In an advantageous embodiment, provision is made to control the temperature, particularly during the critical heating phase, via a microprocessor or microcontroller. The calculation of the difference integral, that is to say of the temperature-time surface, can then preferably be done numerically with discrete measured temperature values. The scanning rate can be adapted within wide limits to the particular requirements, with a scanning rate in the seconds range being sufficient in each case.

It will be appreciated that the firing furnace according to the invention can in principle be implemented in the narrower sense also as a press furnace. By virtue of the optimized temperature control, the cycle time can be minimized, although when using ceramics as firing material for a dental restoration the sintering can be done optimally. In terms of the heating phase, the firing furnace according to the invention also generally compensates automatically for an increase in the coil resistance of the heating coil and also takes account of the thermal energy stored in the heat insulation. Disturbance variables, such as the influence of the evacuation and renewed flooding of the firing chamber with air, can also be compensated according to the invention, as also can brief fluctuations of the mains voltage.

According to the invention, it is particularly expedient if the temperature control monitors the heating curve of the firing furnace and, if appropriate, corrects it.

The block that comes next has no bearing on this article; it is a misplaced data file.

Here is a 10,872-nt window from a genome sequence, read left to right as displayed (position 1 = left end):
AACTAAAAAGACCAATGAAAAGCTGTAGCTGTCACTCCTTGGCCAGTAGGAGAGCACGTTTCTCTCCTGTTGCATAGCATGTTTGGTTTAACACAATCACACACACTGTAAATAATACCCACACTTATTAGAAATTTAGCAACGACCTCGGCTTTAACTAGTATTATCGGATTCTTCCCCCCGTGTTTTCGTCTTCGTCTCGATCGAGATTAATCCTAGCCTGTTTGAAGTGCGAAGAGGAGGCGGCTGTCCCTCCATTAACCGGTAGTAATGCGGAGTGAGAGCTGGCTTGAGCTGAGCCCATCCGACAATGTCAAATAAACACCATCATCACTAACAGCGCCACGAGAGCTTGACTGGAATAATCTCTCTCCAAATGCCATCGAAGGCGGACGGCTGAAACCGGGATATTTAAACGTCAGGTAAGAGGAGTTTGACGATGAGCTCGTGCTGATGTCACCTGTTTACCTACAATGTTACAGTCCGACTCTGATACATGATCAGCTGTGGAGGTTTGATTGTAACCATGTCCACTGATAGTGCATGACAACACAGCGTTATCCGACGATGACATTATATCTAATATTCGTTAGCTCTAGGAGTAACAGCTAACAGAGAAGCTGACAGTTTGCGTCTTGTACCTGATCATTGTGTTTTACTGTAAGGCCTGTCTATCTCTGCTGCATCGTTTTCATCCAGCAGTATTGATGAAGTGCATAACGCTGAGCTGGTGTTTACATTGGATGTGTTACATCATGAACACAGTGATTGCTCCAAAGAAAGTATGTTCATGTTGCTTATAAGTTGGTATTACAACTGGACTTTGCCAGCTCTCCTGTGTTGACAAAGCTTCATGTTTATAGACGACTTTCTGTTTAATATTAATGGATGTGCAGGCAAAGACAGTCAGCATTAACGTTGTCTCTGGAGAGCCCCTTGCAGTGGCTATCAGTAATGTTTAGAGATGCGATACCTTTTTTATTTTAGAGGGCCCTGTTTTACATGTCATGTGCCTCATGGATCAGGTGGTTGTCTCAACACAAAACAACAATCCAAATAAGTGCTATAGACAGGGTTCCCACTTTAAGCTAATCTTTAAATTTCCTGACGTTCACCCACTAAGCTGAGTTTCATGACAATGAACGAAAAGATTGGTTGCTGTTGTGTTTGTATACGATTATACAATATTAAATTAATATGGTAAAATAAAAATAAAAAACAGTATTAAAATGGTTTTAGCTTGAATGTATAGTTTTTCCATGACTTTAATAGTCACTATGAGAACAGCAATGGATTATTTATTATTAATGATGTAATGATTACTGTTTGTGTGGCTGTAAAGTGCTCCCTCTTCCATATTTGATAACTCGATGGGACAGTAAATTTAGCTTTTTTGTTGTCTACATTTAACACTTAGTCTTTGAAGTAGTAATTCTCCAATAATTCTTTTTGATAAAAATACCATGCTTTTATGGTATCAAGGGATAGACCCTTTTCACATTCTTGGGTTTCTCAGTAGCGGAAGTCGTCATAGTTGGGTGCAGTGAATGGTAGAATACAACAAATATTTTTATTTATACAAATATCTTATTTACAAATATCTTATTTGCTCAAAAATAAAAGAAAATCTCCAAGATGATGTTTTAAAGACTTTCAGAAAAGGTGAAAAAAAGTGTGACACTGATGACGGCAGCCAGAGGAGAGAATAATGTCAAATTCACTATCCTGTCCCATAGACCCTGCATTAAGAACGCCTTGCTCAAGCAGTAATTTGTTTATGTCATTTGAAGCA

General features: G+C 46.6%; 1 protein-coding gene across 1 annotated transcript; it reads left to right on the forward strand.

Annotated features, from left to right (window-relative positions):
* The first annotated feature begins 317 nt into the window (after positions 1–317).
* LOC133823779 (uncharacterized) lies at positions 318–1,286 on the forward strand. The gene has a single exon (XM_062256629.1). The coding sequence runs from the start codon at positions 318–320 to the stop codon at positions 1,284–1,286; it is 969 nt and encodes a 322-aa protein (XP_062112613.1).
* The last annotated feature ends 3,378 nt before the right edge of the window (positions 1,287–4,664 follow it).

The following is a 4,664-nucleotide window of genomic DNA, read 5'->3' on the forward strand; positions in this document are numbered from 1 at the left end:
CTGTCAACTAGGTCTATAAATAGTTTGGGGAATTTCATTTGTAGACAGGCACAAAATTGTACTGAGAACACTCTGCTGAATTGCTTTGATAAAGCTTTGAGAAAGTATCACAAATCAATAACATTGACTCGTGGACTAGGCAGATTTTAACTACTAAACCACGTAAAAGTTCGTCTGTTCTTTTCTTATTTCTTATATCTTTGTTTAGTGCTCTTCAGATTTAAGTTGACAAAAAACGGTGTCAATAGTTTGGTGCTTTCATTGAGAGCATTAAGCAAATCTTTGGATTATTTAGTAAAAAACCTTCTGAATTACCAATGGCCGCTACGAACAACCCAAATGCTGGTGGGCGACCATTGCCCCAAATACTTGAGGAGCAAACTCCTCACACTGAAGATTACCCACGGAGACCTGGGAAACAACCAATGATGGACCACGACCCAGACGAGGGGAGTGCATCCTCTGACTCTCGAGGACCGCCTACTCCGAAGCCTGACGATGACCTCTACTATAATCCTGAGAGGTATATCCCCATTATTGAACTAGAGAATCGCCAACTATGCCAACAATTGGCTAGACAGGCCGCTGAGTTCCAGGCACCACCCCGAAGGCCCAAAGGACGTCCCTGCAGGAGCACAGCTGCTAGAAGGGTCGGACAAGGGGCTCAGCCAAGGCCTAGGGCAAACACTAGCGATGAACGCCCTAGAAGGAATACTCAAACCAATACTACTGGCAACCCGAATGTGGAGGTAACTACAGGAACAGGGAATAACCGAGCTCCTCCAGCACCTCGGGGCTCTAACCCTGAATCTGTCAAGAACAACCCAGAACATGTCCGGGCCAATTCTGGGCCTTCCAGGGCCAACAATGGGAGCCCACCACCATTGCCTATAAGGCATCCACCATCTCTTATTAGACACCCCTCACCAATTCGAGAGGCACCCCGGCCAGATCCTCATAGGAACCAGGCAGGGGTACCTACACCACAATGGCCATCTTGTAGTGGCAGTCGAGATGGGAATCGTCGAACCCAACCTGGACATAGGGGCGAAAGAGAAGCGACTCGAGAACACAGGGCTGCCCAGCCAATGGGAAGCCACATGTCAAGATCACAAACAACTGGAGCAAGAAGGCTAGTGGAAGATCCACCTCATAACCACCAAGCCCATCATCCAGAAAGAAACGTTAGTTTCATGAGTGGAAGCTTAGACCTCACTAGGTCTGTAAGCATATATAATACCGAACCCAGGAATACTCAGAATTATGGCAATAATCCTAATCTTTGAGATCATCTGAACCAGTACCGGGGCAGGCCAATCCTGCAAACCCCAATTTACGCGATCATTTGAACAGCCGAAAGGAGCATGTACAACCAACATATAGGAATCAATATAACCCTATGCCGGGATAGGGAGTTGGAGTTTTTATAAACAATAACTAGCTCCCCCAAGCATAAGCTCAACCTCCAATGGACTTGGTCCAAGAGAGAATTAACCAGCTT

According to the invention, it is particularly expedient if the firing furnace is heated by the temperature control to an overtemperature that lies above the processing temperature, and if the overtemperature is maintained during a holding time, then, if appropriate, the temperature control shortens the holding time.

According to the invention, it is particularly expedient if the integral is calculated above in particular the processing temperature.

According to the invention, it is particularly expedient if the integral is approximated from a multiplicity of discrete, measured temperature values.

According to the invention, it is particularly expedient if the temperature that is used for the regulation via the temperature control is measured on a regulating temperature sensor, in particular a thermocouple, which is spaced apart in particular from a press muffle that is fitted in the firing furnace.

According to the invention, it is particularly expedient if the setpoint temperature of the furnace, starting from a preheat temperature, is regulated to the overtemperature 10 with a predetermined temperature gradient and, after expiry of the holding time predetermined by the temperature control, is regulated from the overtemperature 10 to the processing temperature, in particular with a predetermined temperature gradient.